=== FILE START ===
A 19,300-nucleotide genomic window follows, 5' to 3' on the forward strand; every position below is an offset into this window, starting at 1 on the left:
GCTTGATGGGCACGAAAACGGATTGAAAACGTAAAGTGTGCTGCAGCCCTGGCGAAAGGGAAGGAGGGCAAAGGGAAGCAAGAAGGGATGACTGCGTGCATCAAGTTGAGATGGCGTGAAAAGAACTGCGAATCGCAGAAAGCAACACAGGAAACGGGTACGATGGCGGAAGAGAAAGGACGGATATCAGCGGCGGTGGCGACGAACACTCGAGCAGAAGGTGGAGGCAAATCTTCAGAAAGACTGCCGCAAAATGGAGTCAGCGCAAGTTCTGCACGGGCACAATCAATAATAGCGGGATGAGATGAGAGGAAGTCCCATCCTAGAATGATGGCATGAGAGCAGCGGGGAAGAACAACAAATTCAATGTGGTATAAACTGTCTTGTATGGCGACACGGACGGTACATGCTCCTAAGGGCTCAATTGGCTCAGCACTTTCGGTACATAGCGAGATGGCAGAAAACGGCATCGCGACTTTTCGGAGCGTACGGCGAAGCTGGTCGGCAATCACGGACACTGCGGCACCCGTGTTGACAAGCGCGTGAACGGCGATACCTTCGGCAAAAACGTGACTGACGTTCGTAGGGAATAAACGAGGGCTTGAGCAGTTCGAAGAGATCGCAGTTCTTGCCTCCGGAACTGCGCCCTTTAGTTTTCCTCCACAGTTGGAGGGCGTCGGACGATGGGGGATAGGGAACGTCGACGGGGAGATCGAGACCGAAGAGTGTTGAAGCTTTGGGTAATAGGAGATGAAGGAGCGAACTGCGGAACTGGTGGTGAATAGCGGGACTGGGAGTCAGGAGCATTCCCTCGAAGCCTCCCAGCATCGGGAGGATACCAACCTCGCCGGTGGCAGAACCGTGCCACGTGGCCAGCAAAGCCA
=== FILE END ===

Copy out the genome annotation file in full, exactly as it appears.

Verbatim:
A 19,300-nucleotide genomic window follows, 5' to 3' on the forward strand; every position below is an offset into this window, starting at 1 on the left:
GCTTGATGGGCACGAAAACGGATTGAAAACGTAAAGTGTGCTGCAGCCCTGGCGAAAGGGAAGGAGGGCAAAGGGAAGCAAGAAGGGATGACTGCGTGCATCAAGTTGAGATGGCGTGAAAAGAACTGCGAATCGCAGAAAGCAACACAGGAAACGGGTACGATGGCGGAAGAGAAAGGACGGATATCAGCGGCGGTGGCGACGAACACTCGAGCAGAAGGTGGAGGCAAATCTTCAGAAAGACTGCCGCAAAATGGAGTCAGCGCAAGTTCTGCACGGGCACAATCAATAATAGCGGGATGAGATGAGAGGAAGTCCCATCCTAGAATGATGGCATGAGAGCAGCGGGGAAGAACAACAAATTCAATGTGGTATAAACTGTCTTGTATGGCGACACGGACGGTACATGCTCCTAAGGGCTCAATTGGCTCAGCACTTTCGGTACATAGCGAGATGGCAGAAAACGGCATCGCGACTTTTCGGAGCGTACGGCGAAGCTGGTCGGCAATCACGGACACTGCGGCACCCGTGTTGACAAGCGCGTGAACGGCGATACCTTCGGCAAAAACGTGACTGACGTTCGTAGGGAATAAACGAGGGCTTGAGCAGTTCGAAGAGATCGCAGTTCTTGCCTCCGGAACTGCGCCCTTTAGTTTTCCTCCACAGTTGGAGGGCGTCGGACGATGGGGGATAGGGAACGTCGACGGGGAGATCGAGACCGAAGAGTGTTGAAGCTTTGGGTAATAGGAGATGAAGGAGCGAACTGCGGAACTGGTGGTGAATAGCGGGACTGGGAGTCAGGAGCATTCCCTCGAAGCCTCCCAGCATCGGGAGGATACCAACCTCGCCGGTGGCAGAACCGTGCCACGTGGCCAGCAAAGCCA